China – How I proved a bigger attraction than Tiananmen Square
Tiananmen Square is the third largest city square in the world.
Its 440,000 square metres is home to a huge image of Mao Zedong, China’s great Communist founding father.
The picture itself is six meters (20 feet) high and 4.6 meters (15 feet) wide. It weighs up to 1.5 tons.
Size is important in Beijing’s central square.
But for a people so used to ‘big’, the residents of Beijing aren’t so used to tall.
At five foot ten, I’m above average height for a woman in the UK. To the Chinese, I was like a giant.
And they stared at me as if Gulliver himself was marching through their Lilliputian city.
Onlookers paused in their visit to this ancient area – The Tiananmen Gate to the Forbidden City was built in 1415 during the Ming Dynasty – to pose for pictures alongside this rather confused westerner.
My guide told me that if I’d have had long blonde hair and blue eyes the experience would’ve been even worse, though this was hard to imagine as more and more hands stretched out to grab me.
Away from my new found fame, Tiananmen Square was awash with Communist red splashed across its buildings, while Mao looked down from his place on the Gate of Heavenly Peace.
Incredibly, his massive portrait is re-painted every year by reclusive Chinese painter Ge Xiaoguang – who has done that job since 1977.
Mao himself, or at least his embalmed body, can be found in the Chairman Mao Memorial Hall, his final resting place.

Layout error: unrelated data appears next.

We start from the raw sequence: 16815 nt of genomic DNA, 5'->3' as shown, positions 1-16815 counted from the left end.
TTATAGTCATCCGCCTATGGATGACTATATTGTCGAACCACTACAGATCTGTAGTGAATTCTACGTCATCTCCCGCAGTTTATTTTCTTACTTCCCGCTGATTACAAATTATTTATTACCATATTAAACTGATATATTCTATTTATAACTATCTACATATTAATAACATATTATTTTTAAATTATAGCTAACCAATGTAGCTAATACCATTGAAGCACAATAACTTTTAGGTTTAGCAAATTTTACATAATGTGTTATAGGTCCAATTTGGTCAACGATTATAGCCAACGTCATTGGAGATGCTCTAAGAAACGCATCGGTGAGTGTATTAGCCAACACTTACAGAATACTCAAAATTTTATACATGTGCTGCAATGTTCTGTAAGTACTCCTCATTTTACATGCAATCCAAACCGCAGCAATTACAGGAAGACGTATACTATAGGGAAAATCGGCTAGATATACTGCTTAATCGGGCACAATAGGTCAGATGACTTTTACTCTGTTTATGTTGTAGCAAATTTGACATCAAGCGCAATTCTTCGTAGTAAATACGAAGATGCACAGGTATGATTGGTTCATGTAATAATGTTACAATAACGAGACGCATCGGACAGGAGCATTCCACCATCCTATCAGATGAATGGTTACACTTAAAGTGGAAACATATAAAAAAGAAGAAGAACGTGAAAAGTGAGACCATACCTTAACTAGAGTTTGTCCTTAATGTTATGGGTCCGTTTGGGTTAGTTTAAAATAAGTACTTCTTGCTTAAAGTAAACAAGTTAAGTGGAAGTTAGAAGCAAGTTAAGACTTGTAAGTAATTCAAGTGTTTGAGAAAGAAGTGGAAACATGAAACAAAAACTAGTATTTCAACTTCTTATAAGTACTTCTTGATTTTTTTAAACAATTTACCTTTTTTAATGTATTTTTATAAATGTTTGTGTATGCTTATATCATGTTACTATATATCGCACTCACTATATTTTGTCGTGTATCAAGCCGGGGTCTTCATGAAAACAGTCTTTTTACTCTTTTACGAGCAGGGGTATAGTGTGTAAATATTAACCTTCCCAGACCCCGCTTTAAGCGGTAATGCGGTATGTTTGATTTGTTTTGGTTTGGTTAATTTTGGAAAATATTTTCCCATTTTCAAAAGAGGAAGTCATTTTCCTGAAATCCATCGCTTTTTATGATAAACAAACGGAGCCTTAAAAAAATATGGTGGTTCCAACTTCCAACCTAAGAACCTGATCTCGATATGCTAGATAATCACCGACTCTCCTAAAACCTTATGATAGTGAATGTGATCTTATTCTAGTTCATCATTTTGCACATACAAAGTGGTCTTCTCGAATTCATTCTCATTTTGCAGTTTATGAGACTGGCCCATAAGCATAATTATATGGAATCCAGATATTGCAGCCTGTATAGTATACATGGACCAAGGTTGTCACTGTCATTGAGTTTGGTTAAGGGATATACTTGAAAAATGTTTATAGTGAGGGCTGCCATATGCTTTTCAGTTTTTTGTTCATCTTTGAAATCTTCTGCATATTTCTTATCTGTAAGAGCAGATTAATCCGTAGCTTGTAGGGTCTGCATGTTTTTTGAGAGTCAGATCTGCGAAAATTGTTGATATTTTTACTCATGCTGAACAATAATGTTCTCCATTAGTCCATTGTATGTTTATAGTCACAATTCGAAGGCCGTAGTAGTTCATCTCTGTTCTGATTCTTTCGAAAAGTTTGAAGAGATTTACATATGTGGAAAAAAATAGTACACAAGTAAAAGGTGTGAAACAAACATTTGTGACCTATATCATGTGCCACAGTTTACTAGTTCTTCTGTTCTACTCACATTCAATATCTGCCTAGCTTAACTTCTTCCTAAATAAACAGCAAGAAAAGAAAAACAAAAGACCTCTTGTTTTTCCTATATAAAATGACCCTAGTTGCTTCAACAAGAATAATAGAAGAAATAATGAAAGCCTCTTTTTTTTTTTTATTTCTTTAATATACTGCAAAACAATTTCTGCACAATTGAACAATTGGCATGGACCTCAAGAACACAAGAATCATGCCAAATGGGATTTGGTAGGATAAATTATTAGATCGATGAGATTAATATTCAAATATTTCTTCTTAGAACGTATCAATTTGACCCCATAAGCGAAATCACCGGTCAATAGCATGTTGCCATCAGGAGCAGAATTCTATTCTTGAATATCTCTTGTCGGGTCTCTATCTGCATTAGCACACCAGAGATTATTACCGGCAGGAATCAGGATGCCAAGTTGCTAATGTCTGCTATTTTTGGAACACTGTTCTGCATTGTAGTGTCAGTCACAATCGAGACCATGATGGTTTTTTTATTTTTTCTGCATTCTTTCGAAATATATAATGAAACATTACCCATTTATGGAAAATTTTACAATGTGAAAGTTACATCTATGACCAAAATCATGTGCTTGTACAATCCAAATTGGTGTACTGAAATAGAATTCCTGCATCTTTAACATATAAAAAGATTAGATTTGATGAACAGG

Although Mao had wished to be cremated, his body was embalmed and construction of the mausoleum began shortly after his death.
It remains a hugely popular attraction, with people lining up for hundred of meters every day to see the former leader.
This incredible pilgrimage was not for me though; the thought of queuing to see a dead body didn’t appeal.
Mao’s wasn’t the only picture in the square during my visit in May.
A huge image of Sun Yat-sen, known as the Father of the Nation and the first president of the Republic of China, was also on display.
Sun played an instrumental role in the overthrow of the Qing dynasty, and was eventually made president of the Provisional Republic of China, when it was founded in 1912.
The square itself is named after the Tiananmen Gate – or Gate of Heavenly Peace – which is located to its north and separates it from the Forbidden City.
In modern times it is perhaps best known for the Tiananmen Square massacre in 1989, when a student-led demonstration was suppressed by the military with thousands dying.
But its history goes back to the construction of the gate in 1415, although the square itself wasn’t built until 1651.
When Beijing was invaded by British and French troops in 1860 during the Second Opium War, they considered burning down the gate and the entire Forbidden City.
It survived that threat, and in November 1958 Mao oversaw a major expansion programme with the intent of making it the largest and most spectacular in the world.
Size, history, huge historical figures… but for one day in May, Tiananmen Square and all its attractions were overshadowed by this western traveller.